It’s no secret that Sweden has some of the most generous parental leave laws on the planet: the country gives out 480 days (!) of paid parental leave, and each parent is entitled, meaning it’s obligatory, to 90 days each from those days.
Most parental leave compensation is 80% of the parent’s salary, and those who are unemployed get a set amount of 180 SEK (about $20) per day.
Likewise, Sweden is at the forefront of many things, including parental leave. It was the first country in the world to introduce parental leave in 1974 (other Nordic countries followed shortly after). Not satisfied enough, the government also enacted a “daddy month” in 1995, where Swedish fathers were given 30 days mandatory leave to encourage them to stay at home. If the fathers didn’t take their leave, they would lose that month’s paid leave. As you can imagine, paternity leave surged after that and has been steady ever since.
Even though new parents have almost 1.5 years of parental leave, it’s imbalanced: according to the Swedish Social Insurance Agency, fathers take only 106 days of parental leave by the time their child turns eight. However, Swedish men with high education levels and those with higher salaries (such as doctors and lawyers) take twice as much paternal leave as men with less education and lower salaries.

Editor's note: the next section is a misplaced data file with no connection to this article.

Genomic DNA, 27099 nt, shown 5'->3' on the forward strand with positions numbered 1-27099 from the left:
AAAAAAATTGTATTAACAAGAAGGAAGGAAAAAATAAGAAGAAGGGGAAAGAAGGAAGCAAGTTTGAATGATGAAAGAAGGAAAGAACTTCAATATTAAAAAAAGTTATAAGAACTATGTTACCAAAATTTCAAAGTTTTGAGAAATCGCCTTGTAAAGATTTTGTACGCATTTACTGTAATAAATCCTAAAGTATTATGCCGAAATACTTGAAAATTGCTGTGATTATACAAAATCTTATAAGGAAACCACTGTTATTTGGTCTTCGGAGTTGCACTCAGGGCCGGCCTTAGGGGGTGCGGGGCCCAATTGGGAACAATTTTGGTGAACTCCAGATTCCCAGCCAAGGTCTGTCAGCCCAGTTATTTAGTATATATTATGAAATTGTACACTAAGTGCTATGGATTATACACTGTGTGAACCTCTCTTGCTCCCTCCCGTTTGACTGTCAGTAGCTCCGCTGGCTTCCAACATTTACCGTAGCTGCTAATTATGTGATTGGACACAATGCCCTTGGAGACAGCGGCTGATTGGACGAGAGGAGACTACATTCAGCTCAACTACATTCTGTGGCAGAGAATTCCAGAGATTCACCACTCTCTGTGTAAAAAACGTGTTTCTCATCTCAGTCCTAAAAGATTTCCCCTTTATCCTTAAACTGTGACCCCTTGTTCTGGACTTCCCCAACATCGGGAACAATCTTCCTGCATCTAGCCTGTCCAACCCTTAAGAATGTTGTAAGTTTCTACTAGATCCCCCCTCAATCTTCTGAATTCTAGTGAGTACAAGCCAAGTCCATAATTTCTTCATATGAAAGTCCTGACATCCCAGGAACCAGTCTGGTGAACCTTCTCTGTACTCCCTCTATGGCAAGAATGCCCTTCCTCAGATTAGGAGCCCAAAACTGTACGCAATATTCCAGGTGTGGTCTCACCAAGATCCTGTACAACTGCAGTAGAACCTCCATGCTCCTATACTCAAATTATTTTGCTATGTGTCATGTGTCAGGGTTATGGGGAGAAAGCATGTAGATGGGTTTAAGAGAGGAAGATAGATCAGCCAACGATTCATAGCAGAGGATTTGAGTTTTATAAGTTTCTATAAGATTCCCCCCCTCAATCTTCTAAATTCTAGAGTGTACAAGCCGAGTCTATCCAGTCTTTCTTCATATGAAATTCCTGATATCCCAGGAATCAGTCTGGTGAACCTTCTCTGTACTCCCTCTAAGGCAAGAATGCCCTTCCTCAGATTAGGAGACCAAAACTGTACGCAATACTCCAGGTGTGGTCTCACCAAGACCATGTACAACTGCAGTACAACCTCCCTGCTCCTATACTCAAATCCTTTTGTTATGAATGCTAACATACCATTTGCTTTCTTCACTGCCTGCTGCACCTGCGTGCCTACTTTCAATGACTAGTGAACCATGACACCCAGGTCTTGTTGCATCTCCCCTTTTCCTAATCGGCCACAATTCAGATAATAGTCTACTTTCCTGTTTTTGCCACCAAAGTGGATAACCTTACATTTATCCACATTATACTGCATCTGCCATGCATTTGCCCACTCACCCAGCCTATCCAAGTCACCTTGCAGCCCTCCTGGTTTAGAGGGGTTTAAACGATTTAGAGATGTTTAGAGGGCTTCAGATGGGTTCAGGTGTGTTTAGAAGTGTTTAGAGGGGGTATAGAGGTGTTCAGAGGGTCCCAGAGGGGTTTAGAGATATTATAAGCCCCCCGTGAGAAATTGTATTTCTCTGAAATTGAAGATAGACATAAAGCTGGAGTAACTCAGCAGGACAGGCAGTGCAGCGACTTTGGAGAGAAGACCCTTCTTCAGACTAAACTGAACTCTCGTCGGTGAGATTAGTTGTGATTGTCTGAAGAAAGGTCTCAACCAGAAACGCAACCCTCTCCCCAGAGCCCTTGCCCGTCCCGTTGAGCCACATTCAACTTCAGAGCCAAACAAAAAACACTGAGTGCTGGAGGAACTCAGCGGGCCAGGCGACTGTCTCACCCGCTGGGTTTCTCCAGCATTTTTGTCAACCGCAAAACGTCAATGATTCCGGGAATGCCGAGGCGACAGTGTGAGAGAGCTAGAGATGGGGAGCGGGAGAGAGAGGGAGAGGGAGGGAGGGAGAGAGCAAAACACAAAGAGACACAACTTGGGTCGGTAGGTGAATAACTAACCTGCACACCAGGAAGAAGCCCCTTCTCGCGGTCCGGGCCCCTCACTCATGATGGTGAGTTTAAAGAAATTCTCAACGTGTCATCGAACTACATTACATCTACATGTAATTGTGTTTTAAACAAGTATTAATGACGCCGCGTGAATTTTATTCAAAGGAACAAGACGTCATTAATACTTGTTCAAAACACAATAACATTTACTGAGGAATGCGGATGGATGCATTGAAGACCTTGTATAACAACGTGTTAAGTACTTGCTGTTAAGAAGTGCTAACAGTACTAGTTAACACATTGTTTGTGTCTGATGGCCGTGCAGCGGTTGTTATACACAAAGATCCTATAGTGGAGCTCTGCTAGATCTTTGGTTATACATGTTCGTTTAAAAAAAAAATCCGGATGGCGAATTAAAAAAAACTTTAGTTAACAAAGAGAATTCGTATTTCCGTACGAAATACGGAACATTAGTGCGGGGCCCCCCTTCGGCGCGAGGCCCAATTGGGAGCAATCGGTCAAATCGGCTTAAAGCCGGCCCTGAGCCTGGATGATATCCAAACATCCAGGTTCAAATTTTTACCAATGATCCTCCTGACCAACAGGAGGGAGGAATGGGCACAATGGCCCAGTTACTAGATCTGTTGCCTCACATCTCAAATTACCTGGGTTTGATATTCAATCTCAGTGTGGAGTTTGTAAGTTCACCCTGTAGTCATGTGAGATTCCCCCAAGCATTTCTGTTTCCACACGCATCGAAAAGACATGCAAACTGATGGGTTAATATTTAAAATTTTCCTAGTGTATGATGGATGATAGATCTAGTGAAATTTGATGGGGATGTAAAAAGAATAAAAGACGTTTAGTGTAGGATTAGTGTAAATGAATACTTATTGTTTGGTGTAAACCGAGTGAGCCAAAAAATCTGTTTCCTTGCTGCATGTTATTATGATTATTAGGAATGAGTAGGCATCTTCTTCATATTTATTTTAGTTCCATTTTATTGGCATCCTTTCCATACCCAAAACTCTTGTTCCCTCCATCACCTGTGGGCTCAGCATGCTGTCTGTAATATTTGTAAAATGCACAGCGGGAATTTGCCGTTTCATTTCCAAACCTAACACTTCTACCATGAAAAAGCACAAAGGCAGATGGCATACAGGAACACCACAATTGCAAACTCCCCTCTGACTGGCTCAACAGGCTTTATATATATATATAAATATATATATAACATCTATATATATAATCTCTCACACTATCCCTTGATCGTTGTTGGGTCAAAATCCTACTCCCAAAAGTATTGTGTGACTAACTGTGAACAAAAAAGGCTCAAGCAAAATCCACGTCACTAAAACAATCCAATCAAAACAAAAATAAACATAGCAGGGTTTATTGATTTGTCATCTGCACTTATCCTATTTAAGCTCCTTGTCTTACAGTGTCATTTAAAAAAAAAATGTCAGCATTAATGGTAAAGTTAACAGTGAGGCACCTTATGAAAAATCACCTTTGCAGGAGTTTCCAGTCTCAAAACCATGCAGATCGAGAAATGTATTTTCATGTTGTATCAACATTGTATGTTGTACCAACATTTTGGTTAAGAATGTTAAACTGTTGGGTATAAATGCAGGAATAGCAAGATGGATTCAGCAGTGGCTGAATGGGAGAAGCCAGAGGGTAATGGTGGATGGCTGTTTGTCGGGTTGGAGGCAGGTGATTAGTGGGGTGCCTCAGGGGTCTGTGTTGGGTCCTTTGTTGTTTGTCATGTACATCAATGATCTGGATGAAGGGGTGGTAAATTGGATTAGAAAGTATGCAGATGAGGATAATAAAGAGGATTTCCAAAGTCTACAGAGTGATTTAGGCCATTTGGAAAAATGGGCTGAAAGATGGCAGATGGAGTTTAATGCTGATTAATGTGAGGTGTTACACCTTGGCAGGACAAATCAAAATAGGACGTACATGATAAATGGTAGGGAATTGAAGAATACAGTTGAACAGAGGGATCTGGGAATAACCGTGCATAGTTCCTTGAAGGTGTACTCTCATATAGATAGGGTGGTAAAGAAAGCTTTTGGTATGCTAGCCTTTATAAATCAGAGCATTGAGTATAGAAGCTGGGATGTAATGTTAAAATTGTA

What’s even more surprising is that this trend is reversed when researchers looked at Swedish mothers! Those with higher wages and better education took the least maternal leave: an average of six weeks less. Swedish women in managerial positions were the least likely to take leave.
The Swedish Social Insurance Agency also found that the couple that’s equally well-educated splits their days the most equally, with 2 in 5 couples splitting the days 50/50.
Were you surprised by the results? We sure were! Although there are so many variables in this research, it seems like higher-educated men know the importance of taking paternal leave (it’s been proven that men who take paternal leave are happier and more connected with their kids).
What do you think, should Swedish fathers take more leave? Let us know!
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